How Documenting and Coding Physicians Can Combat the Opioid Crisis

More than 10 million people abuse opioids each year, according to the National Center for Drug Abuse Statistics. Overdose deaths involving opioids increased by 519.38% from 1999 to 2019. These alarming statistics and others like them are why the US Department of Health and Human Services (HHS) has officially declared the opioid crisis a public health emergency in 2017.

Most recently, HHS announced it would provide nearly $1.5 billion to states and territories to help address the opioid epidemic. The grant funding opportunity will be available through the Substance Abuse and Mental Health Services Administration (SAMHSA). Meanwhile, the Centers for Disease Control and Prevention (CDC) released updated draft guidance on when to start opioid prescribing, selection and dosage, duration and follow-up, and risk assessment. and damage resolution.

It’s all part of an effort to support doctors in their quest to help patients struggling with opioid use disorder. At the heart of these efforts? Encoded data.

“Coded data drives public policy,” says Toni Elhoms, CCS, CPC, CPMA, CRC, CEO of Alpha Coding Experts, LLC in Orlando, Florida. “This motivates the funding of SAMHSA. Everything is related to the resources that will be provided to patients. It is essential that physicians code at the highest level of specificity.

Jaci J. Kipreos, CPC, CPMA, CEO of Practice Integrity, LLC in San Diego, agrees. “We need to raise awareness of the importance of data,” she says. “Primary care physicians are really the gatekeepers and can help identify the extent of this problem. The data they report is essential.

Experts agree that when it comes to fighting opioids, doctors need to change their mindset and start focusing on data integrity. It begins by addressing the following common myths:

“ICD-10-CM codes do not affect my refund.”

That’s not true, say the experts. For example, most ICD-10-CM codes for opioid-related disorders are Hierarchical Condition Category (HCC) codes, meaning they affect risk-adjusted payments for Medicare and many payers. commercial.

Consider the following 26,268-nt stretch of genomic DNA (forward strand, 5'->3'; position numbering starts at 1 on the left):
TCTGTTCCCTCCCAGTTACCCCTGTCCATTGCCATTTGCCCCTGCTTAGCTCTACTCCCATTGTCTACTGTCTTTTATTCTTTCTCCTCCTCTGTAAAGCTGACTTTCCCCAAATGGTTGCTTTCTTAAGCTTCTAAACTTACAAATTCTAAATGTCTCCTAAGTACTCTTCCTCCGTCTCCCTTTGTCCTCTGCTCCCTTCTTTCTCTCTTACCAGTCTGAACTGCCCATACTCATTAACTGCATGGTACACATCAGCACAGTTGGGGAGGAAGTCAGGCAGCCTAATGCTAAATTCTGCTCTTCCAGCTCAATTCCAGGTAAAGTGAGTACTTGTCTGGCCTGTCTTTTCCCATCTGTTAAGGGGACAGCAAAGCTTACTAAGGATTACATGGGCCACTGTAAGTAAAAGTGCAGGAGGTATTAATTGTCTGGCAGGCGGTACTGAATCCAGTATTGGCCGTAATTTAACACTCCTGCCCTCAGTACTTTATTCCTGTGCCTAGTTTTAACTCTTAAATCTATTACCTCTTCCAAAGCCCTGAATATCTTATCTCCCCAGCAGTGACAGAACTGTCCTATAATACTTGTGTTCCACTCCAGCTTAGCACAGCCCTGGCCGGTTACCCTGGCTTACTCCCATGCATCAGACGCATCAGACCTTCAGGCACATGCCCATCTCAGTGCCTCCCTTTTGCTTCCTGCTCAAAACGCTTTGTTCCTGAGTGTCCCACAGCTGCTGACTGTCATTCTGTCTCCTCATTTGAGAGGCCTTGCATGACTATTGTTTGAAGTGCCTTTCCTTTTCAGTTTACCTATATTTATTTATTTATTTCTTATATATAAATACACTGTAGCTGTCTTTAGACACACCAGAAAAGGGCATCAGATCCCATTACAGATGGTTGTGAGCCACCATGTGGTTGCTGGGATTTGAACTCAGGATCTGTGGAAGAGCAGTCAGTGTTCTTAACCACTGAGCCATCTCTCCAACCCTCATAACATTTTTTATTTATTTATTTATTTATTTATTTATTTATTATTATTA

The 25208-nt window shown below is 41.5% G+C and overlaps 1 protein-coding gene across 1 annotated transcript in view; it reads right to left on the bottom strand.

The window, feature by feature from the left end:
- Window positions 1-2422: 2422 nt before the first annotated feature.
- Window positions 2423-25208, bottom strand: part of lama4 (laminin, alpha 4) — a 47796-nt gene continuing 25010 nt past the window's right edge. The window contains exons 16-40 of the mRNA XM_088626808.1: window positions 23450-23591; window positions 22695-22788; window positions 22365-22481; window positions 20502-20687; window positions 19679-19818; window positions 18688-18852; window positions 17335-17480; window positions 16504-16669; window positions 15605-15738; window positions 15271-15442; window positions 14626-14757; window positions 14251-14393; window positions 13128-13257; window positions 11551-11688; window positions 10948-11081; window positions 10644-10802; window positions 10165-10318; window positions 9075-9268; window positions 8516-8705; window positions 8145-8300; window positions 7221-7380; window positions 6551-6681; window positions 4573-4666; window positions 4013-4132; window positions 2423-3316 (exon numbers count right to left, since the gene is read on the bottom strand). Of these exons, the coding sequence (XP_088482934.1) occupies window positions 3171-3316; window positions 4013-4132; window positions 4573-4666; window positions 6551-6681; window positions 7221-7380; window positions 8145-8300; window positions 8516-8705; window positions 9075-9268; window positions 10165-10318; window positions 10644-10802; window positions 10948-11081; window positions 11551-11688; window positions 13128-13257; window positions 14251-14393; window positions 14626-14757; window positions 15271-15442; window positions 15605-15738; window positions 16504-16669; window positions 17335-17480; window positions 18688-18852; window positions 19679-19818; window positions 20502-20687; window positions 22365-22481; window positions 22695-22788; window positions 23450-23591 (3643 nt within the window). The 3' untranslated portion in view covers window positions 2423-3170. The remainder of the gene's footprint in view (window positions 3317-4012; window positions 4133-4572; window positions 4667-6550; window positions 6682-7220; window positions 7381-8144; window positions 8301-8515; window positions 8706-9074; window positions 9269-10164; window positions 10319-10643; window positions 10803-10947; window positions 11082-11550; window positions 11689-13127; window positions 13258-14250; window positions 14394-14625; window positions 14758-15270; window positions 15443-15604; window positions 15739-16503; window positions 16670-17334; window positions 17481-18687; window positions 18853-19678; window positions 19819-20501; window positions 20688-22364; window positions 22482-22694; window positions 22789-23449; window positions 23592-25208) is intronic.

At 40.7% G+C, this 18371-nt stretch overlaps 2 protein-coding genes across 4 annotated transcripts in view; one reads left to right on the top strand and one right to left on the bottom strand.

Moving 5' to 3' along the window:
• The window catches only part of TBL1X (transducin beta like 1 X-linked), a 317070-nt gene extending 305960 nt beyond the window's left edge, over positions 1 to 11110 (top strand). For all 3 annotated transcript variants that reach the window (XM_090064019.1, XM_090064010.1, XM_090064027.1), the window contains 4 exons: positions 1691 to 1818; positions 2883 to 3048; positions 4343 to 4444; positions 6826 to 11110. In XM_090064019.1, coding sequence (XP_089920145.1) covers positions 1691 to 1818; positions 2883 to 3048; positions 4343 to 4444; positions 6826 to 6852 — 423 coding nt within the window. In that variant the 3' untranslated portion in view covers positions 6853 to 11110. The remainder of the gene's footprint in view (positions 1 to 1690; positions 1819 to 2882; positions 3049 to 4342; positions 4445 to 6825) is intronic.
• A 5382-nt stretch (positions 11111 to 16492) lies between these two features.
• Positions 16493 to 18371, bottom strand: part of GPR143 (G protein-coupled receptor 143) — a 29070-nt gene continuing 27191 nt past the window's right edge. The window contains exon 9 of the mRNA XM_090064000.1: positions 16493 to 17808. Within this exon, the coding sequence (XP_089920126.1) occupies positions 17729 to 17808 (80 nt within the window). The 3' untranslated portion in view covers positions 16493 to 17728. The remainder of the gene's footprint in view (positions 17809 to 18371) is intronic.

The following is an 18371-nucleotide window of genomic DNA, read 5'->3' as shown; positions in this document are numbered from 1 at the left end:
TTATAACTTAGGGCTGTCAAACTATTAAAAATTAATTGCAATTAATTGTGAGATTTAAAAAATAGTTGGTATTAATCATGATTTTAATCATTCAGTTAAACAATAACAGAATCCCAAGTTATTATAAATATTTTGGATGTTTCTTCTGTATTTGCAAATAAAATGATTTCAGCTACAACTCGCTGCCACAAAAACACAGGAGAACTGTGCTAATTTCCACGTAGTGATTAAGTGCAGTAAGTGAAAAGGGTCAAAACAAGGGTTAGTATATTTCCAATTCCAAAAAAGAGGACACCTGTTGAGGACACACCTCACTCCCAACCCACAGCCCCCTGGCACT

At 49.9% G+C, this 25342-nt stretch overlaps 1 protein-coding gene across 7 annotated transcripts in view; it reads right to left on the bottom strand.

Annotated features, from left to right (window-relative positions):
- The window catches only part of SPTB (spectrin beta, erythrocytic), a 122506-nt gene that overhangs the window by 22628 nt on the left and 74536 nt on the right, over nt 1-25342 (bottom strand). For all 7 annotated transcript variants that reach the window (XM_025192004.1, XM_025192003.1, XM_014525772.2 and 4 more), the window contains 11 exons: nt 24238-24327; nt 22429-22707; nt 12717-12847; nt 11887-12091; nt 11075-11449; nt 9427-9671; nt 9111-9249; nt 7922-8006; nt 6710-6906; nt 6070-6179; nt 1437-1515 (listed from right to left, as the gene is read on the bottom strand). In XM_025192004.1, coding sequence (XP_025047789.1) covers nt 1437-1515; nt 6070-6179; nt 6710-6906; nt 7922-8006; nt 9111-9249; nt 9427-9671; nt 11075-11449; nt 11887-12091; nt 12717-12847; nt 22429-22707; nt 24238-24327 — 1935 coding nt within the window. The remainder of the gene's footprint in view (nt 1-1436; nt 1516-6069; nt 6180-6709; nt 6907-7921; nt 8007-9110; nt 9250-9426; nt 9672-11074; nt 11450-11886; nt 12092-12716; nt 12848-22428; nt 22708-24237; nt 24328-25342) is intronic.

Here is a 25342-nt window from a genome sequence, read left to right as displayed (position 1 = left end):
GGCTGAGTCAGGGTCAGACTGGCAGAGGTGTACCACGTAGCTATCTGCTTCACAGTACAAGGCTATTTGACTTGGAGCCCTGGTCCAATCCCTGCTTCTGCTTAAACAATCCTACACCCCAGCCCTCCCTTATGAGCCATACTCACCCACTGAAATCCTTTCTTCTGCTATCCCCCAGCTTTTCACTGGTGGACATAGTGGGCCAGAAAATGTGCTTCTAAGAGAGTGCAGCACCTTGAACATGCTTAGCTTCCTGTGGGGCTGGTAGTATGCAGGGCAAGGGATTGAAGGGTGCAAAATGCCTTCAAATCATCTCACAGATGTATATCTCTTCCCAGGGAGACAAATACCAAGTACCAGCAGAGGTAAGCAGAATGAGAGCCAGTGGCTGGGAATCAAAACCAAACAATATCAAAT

In some cases, they might even produce higher-level assessment and management codes due to more complex medical decision-making, says Erica Remer, MD, CCDS, independent clinical documentation integrity consultant in Cleveland, Ohio. For example, a patient’s opioid disorder may affect the medications a doctor prescribes, the dosage of those medications, or the additional tests they order.

“If you’re treating opioid use disorder in any way, you need to document what you did and code the diagnosis,” says Remer.

Elhoms agrees, adding that doctors can undercode their E/M level without even realizing it. For example, if a physician ends up dealing with the social determinants of health, the E/M code could change from level three to level four. Or when coding the E/M level against time, helping a patient manage their opioid use could even mean billing an extended service code, she adds.

“You could also be leaving money on the table by not charging for services you already provide,” says Elhoms. For example, a physician provides E/M service, screens for opioid use disorder, and provides a brief 20-minute intervention after detecting that the patient may be struggling with abuse or addiction. In this case, they may be able to charge CPT code 99408 as well as E/M service with the -25 modifier, she adds.

There are also implications under Medicare’s merit-based incentive payment system, particularly when patients with opioid abuse disorder receive at least 180 days of continuous drug therapy, explains Elhoms.

“ICD-10-CM codes play a bigger role as Medicare enters into direct contracts with primary care physicians,” Elhoms says. “Alternative payment models are all data-driven, and most are diagnostic code data. You can get personalized rates from Medicare if you have solid data.